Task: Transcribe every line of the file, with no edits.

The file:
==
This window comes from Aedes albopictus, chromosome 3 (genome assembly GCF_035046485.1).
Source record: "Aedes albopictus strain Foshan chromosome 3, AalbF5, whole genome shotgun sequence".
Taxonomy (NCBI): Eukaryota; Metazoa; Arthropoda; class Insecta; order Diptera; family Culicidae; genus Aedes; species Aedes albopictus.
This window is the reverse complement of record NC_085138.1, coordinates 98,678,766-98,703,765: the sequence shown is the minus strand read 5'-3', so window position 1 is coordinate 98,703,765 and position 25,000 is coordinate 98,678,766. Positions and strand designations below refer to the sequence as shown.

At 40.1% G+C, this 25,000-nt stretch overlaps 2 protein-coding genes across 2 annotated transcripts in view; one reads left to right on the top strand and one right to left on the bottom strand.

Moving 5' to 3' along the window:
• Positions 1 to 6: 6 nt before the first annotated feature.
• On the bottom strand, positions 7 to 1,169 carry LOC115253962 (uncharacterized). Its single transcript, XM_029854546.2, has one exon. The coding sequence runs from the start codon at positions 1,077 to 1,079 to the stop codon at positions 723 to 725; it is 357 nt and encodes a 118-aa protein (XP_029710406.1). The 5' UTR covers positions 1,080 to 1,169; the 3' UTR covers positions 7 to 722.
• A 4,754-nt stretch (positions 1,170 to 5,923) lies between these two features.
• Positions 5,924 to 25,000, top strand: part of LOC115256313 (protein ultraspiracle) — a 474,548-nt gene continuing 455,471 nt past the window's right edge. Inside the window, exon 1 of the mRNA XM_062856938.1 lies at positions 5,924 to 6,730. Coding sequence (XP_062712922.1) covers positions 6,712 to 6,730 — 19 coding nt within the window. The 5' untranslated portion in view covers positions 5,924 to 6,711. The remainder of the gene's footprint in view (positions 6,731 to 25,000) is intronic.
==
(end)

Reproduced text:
This window comes from Aedes albopictus, chromosome 3 (genome assembly GCF_035046485.1).
Source record: "Aedes albopictus strain Foshan chromosome 3, AalbF5, whole genome shotgun sequence".
Taxonomy (NCBI): Eukaryota; Metazoa; Arthropoda; class Insecta; order Diptera; family Culicidae; genus Aedes; species Aedes albopictus.
This window is the reverse complement of record NC_085138.1, coordinates 98,678,766-98,703,765: the sequence shown is the minus strand read 5'-3', so window position 1 is coordinate 98,703,765 and position 25,000 is coordinate 98,678,766. Positions and strand designations below refer to the sequence as shown.

At 40.1% G+C, this 25,000-nt stretch overlaps 2 protein-coding genes across 2 annotated transcripts in view; one reads left to right on the top strand and one right to left on the bottom strand.

Moving 5' to 3' along the window:
• Positions 1 to 6: 6 nt before the first annotated feature.
• On the bottom strand, positions 7 to 1,169 carry LOC115253962 (uncharacterized). Its single transcript, XM_029854546.2, has one exon. The coding sequence runs from the start codon at positions 1,077 to 1,079 to the stop codon at positions 723 to 725; it is 357 nt and encodes a 118-aa protein (XP_029710406.1). The 5' UTR covers positions 1,080 to 1,169; the 3' UTR covers positions 7 to 722.
• A 4,754-nt stretch (positions 1,170 to 5,923) lies between these two features.
• Positions 5,924 to 25,000, top strand: part of LOC115256313 (protein ultraspiracle) — a 474,548-nt gene continuing 455,471 nt past the window's right edge. Inside the window, exon 1 of the mRNA XM_062856938.1 lies at positions 5,924 to 6,730. Coding sequence (XP_062712922.1) covers positions 6,712 to 6,730 — 19 coding nt within the window. The 5' untranslated portion in view covers positions 5,924 to 6,711. The remainder of the gene's footprint in view (positions 6,731 to 25,000) is intronic.